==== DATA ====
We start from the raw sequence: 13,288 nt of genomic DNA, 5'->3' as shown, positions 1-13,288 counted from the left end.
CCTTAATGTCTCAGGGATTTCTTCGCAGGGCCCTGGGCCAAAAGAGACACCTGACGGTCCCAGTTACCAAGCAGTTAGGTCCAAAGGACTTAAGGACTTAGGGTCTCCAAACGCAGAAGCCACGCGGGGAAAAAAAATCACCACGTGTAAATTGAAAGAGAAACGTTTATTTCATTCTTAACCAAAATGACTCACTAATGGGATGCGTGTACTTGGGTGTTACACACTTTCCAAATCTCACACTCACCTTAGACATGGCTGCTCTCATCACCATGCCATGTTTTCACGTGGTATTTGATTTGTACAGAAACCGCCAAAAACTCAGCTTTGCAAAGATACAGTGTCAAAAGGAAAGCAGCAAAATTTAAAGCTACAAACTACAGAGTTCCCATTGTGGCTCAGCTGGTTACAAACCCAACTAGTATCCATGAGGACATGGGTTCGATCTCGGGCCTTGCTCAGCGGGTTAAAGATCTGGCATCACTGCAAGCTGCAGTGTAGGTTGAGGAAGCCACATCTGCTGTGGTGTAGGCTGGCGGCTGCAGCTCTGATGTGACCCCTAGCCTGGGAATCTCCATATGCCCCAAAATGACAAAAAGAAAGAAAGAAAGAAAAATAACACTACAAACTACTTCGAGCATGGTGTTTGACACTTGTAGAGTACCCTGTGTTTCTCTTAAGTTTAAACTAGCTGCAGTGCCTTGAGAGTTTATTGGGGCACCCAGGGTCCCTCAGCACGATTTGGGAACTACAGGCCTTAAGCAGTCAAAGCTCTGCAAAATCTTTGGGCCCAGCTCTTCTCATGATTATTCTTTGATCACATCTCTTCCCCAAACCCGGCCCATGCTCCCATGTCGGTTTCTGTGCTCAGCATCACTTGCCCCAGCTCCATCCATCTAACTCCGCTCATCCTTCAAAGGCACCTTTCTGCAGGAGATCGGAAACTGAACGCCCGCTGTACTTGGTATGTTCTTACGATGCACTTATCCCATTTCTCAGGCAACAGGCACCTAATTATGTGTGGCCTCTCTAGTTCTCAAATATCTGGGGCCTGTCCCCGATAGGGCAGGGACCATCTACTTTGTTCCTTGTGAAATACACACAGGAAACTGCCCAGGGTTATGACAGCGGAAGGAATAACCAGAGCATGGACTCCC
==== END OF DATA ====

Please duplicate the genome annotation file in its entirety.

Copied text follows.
We start from the raw sequence: 13,288 nt of genomic DNA, 5'->3' as shown, positions 1-13,288 counted from the left end.
CCTTAATGTCTCAGGGATTTCTTCGCAGGGCCCTGGGCCAAAAGAGACACCTGACGGTCCCAGTTACCAAGCAGTTAGGTCCAAAGGACTTAAGGACTTAGGGTCTCCAAACGCAGAAGCCACGCGGGGAAAAAAAATCACCACGTGTAAATTGAAAGAGAAACGTTTATTTCATTCTTAACCAAAATGACTCACTAATGGGATGCGTGTACTTGGGTGTTACACACTTTCCAAATCTCACACTCACCTTAGACATGGCTGCTCTCATCACCATGCCATGTTTTCACGTGGTATTTGATTTGTACAGAAACCGCCAAAAACTCAGCTTTGCAAAGATACAGTGTCAAAAGGAAAGCAGCAAAATTTAAAGCTACAAACTACAGAGTTCCCATTGTGGCTCAGCTGGTTACAAACCCAACTAGTATCCATGAGGACATGGGTTCGATCTCGGGCCTTGCTCAGCGGGTTAAAGATCTGGCATCACTGCAAGCTGCAGTGTAGGTTGAGGAAGCCACATCTGCTGTGGTGTAGGCTGGCGGCTGCAGCTCTGATGTGACCCCTAGCCTGGGAATCTCCATATGCCCCAAAATGACAAAAAGAAAGAAAGAAAGAAAAATAACACTACAAACTACTTCGAGCATGGTGTTTGACACTTGTAGAGTACCCTGTGTTTCTCTTAAGTTTAAACTAGCTGCAGTGCCTTGAGAGTTTATTGGGGCACCCAGGGTCCCTCAGCACGATTTGGGAACTACAGGCCTTAAGCAGTCAAAGCTCTGCAAAATCTTTGGGCCCAGCTCTTCTCATGATTATTCTTTGATCACATCTCTTCCCCAAACCCGGCCCATGCTCCCATGTCGGTTTCTGTGCTCAGCATCACTTGCCCCAGCTCCATCCATCTAACTCCGCTCATCCTTCAAAGGCACCTTTCTGCAGGAGATCGGAAACTGAACGCCCGCTGTACTTGGTATGTTCTTACGATGCACTTATCCCATTTCTCAGGCAACAGGCACCTAATTATGTGTGGCCTCTCTAGTTCTCAAATATCTGGGGCCTGTCCCCGATAGGGCAGGGACCATCTACTTTGTTCCTTGTGAAATACACACAGGAAACTGCCCAGGGTTATGACAGCGGAAGGAATAACCAGAGCATGGACTCCC